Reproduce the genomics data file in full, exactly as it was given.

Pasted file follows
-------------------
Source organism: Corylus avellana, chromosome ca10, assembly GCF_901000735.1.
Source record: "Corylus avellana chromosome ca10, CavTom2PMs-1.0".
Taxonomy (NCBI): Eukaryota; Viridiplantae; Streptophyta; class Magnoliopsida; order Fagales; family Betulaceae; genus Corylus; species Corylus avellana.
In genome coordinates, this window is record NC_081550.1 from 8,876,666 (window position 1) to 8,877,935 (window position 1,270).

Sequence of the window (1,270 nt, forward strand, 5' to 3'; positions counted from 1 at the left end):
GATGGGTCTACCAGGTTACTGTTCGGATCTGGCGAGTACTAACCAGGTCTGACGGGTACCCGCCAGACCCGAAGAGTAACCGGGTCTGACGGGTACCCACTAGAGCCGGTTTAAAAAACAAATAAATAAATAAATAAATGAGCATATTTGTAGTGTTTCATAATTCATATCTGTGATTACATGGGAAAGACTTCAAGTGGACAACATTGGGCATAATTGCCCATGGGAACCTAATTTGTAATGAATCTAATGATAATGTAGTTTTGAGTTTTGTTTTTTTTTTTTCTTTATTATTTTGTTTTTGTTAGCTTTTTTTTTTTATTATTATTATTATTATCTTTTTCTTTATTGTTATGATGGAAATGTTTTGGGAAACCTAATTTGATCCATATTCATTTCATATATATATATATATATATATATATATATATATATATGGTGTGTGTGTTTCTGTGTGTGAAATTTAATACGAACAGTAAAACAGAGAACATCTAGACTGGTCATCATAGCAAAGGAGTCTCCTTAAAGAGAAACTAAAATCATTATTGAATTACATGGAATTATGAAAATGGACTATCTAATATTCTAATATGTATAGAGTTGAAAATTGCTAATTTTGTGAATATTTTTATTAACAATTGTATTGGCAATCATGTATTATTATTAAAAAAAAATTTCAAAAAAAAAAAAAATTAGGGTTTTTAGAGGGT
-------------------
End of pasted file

Source organism: Corylus avellana, chromosome ca10, assembly GCF_901000735.1.
Source record: "Corylus avellana chromosome ca10, CavTom2PMs-1.0".
Taxonomy (NCBI): Eukaryota; Viridiplantae; Streptophyta; class Magnoliopsida; order Fagales; family Betulaceae; genus Corylus; species Corylus avellana.
In genome coordinates, this window is record NC_081550.1 from 8,876,666 (window position 1) to 8,877,935 (window position 1,270).

Sequence of the window (1,270 nt, forward strand, 5' to 3'; positions counted from 1 at the left end):
GATGGGTCTACCAGGTTACTGTTCGGATCTGGCGAGTACTAACCAGGTCTGACGGGTACCCGCCAGACCCGAAGAGTAACCGGGTCTGACGGGTACCCACTAGAGCCGGTTTAAAAAACAAATAAATAAATAAATAAATGAGCATATTTGTAGTGTTTCATAATTCATATCTGTGATTACATGGGAAAGACTTCAAGTGGACAACATTGGGCATAATTGCCCATGGGAACCTAATTTGTAATGAATCTAATGATAATGTAGTTTTGAGTTTTGTTTTTTTTTTTTCTTTATTATTTTGTTTTTGTTAGCTTTTTTTTTTTATTATTATTATTATTATCTTTTTCTTTATTGTTATGATGGAAATGTTTTGGGAAACCTAATTTGATCCATATTCATTTCATATATATATATATATATATATATATATATATATATATGGTGTGTGTGTTTCTGTGTGTGAAATTTAATACGAACAGTAAAACAGAGAACATCTAGACTGGTCATCATAGCAAAGGAGTCTCCTTAAAGAGAAACTAAAATCATTATTGAATTACATGGAATTATGAAAATGGACTATCTAATATTCTAATATGTATAGAGTTGAAAATTGCTAATTTTGTGAATATTTTTATTAACAATTGTATTGGCAATCATGTATTATTATTAAAAAAAAATTTCAAAAAAAAAAAAAATTAGGGTTTTTAGAGGGT